Jewels have always been morally ambiguous. The Gospel of Matthew might have compared the kingdom of heaven to a ‘pearl of great price’, but jewels continue to signify vanity, indulgence and sexual availability. The bijoux indiscrets of Diderot’s novel were gossiping pudenda, and pearls have always been associated with female anatomy. Jewellery is designed for consumption by others. It draws attention and, at its most effective, enhances the wearer. Jean-André Rouquet, an eighteenth-century French miniaturist, sounds strikingly contemporary when writing of the power of gems: ‘The brilliancy and value of jewels is one of the surest means of adding something to the importance of our being; they proclaim us from afar; they extend, as it were, the limits of our existence.’ Yet the more magnificent the jewellery, the more threatening it can be. The wearer’s ugliness might contrast unfavourably with the sparkle of the stones (as with Cinderella’s sisters), or her personality be lost in the dazzle.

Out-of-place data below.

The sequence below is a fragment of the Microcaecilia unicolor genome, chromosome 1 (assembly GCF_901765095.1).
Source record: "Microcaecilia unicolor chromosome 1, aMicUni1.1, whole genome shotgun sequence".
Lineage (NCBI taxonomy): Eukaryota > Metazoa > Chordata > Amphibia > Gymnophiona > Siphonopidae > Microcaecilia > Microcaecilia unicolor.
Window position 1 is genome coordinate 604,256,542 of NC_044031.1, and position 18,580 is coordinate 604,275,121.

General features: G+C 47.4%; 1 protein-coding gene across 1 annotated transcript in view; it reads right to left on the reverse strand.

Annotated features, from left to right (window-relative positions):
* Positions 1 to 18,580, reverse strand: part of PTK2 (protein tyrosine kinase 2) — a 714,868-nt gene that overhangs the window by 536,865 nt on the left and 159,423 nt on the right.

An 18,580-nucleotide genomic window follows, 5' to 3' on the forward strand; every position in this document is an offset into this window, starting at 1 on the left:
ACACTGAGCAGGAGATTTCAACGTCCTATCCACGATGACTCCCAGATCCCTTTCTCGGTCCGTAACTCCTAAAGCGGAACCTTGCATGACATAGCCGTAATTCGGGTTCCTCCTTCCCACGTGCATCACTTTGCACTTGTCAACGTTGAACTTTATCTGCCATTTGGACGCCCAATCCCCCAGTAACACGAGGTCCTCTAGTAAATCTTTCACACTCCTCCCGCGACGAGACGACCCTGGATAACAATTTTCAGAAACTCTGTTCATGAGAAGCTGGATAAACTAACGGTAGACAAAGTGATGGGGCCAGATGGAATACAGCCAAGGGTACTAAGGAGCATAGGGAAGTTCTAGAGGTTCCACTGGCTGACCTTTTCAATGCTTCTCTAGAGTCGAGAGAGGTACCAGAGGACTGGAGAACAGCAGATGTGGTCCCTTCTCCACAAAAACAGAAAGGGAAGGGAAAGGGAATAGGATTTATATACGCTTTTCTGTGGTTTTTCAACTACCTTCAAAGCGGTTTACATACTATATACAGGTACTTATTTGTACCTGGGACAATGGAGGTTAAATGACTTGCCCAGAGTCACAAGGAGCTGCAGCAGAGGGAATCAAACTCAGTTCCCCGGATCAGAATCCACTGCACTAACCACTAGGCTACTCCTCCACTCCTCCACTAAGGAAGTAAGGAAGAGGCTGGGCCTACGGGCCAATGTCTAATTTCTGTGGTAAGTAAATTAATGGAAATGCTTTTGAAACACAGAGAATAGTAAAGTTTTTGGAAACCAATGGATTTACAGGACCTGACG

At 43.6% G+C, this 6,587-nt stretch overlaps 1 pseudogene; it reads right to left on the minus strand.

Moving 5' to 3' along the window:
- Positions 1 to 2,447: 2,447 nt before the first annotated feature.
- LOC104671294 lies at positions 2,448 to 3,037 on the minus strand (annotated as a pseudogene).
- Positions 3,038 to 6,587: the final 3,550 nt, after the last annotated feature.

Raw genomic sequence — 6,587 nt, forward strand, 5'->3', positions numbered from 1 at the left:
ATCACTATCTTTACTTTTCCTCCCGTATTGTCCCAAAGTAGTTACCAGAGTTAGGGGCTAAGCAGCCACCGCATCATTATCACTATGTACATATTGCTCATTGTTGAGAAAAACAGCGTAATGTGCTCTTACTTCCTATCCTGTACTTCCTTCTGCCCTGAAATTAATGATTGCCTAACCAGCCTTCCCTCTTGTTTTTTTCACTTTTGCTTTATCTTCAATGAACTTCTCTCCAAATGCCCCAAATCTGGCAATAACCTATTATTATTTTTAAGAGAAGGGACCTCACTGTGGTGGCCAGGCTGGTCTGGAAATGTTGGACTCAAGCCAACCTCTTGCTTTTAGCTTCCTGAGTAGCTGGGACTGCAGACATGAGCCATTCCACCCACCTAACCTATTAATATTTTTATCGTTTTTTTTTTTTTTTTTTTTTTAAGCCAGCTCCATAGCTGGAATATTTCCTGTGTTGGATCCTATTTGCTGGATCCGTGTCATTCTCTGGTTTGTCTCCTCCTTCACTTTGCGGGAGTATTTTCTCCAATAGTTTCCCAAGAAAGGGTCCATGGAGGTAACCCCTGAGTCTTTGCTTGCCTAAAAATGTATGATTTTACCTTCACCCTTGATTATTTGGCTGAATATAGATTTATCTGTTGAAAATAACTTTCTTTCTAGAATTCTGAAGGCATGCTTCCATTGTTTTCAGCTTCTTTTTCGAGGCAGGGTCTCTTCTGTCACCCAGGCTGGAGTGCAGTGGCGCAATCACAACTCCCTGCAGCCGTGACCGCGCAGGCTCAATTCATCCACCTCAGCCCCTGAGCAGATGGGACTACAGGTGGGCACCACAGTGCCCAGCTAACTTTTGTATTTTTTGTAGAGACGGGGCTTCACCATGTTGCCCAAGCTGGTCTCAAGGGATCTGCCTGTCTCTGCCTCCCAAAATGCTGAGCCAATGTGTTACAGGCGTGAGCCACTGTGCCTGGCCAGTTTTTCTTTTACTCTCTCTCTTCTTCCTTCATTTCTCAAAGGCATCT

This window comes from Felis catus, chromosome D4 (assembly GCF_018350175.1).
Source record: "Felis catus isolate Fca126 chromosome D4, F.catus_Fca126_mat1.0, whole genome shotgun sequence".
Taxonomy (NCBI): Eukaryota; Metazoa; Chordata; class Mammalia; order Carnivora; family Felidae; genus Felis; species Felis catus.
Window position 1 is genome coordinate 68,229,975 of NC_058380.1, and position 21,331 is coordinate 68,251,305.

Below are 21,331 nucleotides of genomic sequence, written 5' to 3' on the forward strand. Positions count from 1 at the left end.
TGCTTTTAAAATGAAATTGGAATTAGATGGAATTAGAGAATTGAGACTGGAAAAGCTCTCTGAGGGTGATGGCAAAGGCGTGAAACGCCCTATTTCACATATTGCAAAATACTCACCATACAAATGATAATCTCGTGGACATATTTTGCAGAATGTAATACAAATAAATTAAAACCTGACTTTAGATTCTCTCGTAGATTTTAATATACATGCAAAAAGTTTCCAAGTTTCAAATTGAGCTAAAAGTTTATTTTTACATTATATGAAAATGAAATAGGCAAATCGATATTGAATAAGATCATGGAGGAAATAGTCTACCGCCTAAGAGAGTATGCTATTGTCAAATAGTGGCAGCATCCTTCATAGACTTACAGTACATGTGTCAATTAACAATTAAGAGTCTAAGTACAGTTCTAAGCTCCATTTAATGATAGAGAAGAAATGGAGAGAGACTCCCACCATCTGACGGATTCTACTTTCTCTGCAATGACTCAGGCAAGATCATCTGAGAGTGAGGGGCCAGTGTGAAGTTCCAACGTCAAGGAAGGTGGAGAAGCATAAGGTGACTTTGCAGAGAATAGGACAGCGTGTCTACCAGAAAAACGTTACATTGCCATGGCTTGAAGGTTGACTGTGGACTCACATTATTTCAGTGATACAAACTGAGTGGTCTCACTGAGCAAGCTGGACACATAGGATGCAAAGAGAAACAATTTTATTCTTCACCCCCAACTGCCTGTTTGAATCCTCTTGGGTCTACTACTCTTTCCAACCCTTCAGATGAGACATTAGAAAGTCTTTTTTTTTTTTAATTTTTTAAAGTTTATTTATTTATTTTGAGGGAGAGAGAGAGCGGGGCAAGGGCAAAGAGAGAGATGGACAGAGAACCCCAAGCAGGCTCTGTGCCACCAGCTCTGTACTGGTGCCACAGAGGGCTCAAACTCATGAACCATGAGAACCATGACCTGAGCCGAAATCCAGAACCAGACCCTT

Brilliant Effects is not as wide-ranging as its subtitle suggests. It almost exclusively deals with the eighteenth and nineteenth centuries, and it is paintings that invariably provide evidence about the semiotics of jewellery. (Literature, in which images of gems have often been deployed to reflect on a work’s